If a trusted friend came to you enthusiastically and said, quite seriously, “Let’s go hear a performance of early Shaker spirituals,” you’d probably just stare back a him with a concerned expression and say, “Really?” However, if that same well intended mate suggested a night of listening to a live Gospel choir you’d probably get into the funk and say, “Sure, when?” Because the minute you hear the word Gospel you instantly think of the origins of James Brown, Aretha Franklin, and Whitney Houston, but no Grammy winners popped up with the Shaker recommendation. To save face and to manipulate your decision your friend shamelessly starts dropping names like the celebrated Wooster Group known for its artsy productions, and founding members such as, the late Spaulding Gray and actor Willem Dafoe among others. “Early Shaker Spirituals” after all is their production and the first time they are presenting it in San Francisco. The trusted friend then casually mentions that Oscar winner and new Bay Area resident Frances McDormand is a part of the four women ensemble. “Oh, and Suzzy Roche of the female vocal group the “Roches” and “Four Bitchin Babes” is also singing.”
Before you know it you’re sitting in front of a very stark, brightly lit stage with a few rigid but colorful thrift store chairs, a shadeless standing lamp, and a four by eight panel with a semi-shaded window cut into one side of it. Frances McDormand and, Suzzy Roche enter along with one of the Wooster Groups founders, Elizabeth LeCompte, and Cynthia Headstrom wearing dower long sleeve mid calf dresses and manly shoes. McDormand is the only one dressed with a traditional prim white cap covering her hair and all sit with their hands folded in their laps, expressionless, except for Headstorm who stands next to the naked standing lamp as if it was an America Gothic pitchfork.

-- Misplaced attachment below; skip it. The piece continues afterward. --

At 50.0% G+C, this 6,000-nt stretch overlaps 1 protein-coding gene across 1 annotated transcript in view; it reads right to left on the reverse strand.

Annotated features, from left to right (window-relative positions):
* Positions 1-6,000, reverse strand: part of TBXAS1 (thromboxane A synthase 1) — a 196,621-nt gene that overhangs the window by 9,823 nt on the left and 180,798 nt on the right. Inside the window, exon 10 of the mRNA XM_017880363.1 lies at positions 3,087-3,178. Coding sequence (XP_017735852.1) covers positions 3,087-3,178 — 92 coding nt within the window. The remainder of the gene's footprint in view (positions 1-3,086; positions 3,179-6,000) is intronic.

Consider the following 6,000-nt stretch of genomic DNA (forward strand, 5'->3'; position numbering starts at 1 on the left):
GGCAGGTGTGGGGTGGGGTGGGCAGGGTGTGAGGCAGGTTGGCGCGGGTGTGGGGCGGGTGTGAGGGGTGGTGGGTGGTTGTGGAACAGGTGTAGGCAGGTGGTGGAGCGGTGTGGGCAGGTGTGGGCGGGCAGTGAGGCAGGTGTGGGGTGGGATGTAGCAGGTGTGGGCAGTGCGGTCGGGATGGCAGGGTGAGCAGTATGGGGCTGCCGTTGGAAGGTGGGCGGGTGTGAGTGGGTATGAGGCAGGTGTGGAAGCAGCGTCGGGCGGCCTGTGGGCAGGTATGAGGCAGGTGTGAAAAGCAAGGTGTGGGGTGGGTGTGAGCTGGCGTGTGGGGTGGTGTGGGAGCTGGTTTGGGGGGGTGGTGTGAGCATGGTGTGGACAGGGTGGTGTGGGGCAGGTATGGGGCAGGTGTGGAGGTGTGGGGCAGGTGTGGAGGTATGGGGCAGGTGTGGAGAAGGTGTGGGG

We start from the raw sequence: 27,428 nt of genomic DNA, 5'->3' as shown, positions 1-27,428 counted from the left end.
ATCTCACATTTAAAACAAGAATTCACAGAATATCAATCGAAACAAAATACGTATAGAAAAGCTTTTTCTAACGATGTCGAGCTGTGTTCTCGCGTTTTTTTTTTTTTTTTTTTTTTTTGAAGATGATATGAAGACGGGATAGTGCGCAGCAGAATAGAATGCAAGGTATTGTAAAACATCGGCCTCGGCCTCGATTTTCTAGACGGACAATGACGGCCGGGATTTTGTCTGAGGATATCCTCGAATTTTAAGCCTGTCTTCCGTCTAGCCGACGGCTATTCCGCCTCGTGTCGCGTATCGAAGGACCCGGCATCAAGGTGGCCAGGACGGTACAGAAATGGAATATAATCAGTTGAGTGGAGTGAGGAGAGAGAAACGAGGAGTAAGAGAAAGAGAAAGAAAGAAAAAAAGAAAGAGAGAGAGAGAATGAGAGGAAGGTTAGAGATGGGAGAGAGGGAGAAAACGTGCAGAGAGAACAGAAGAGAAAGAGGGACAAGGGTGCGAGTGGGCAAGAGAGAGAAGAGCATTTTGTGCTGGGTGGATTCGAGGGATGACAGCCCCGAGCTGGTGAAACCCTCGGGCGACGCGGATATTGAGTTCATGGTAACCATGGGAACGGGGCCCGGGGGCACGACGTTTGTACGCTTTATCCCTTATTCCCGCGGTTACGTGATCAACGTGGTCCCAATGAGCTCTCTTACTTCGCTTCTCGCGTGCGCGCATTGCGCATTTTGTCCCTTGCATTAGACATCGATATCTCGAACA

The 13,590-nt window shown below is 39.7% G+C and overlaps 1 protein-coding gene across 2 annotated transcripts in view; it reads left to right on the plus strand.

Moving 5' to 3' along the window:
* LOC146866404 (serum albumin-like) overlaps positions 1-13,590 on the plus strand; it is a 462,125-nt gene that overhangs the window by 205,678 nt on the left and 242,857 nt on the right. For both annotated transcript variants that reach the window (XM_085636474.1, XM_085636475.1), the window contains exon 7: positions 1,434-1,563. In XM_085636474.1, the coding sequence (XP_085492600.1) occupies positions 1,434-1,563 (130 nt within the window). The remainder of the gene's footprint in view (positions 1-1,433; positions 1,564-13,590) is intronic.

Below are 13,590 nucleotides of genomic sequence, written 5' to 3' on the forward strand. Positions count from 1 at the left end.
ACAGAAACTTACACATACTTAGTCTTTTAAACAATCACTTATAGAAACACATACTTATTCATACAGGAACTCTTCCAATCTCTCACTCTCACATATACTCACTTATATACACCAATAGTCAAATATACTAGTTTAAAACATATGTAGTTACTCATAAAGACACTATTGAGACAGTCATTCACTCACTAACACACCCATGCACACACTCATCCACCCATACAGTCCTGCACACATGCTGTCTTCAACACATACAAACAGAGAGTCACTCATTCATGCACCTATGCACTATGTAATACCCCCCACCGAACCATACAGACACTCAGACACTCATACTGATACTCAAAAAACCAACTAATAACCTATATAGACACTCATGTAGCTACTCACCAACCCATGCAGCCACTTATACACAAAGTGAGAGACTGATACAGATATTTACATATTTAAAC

As you sit there feeling a bit overdressed and conspicuously vain–you realize how little you know about the Shakers and how they tend to blur among the little you know about Quakers, Mennonites, and Amish. But, just then the female ensemble starts singing, track by track, of the first side of a 1976 record album called, “Shaker” (Rounder Records.) These four makeup-less brides of Jesus are wired for audio transmission and headsets controlled by DJ and sound designer, Max Bernstein, and sing along, word for word, with the album that is mostly inaudible to the audience. Much to your surprise, these frail devotional a cappella songs start to distill your busy mind into the essence of that eternal longing for the perfect unadulterated state, where pure innocence abides and simplicity rules, a valley where the fruits of your hard labor, sacrifices, and celibacy actually pays off. ‘’Tis the gift to be simple, ’tis the gift to be free, ‘Tis the gift to come down where we ought to be, And when we find ourselves in the place just right, ‘Twill be in the valley of love and delight.”
Twenty delicate songs without harmonies are sung before McDormand and Roche deliver two heart-felt interviews, two timely stories that they mimic with every guttural clearing of the throat and pause of the original singer. When the minimal set is struck four young men joins the women for some traditional Shaker foot stomping line dances and circles. Why the men are all younger than the women, looking more like hip San Franciscan Google employees then Shaker men–with only one sporting the traditional beard–is a bit of a mystery. Why also, the songs and interviews are not memorized and sung without relying on technology is also a bit of a curiosity. Did this contrast between high tech and low tech really add to the piece? You think not… but then you wonder if your expectations are now too high and you’ve begun waiting to find yourself “in the place just right” where everything is pure and white as snow. One thing is certain, you’ve been transported into a world you would have never gone to without your friend’s persistence, and taking him to a late night dinner just might be the right and simple gift for showing your gratitude.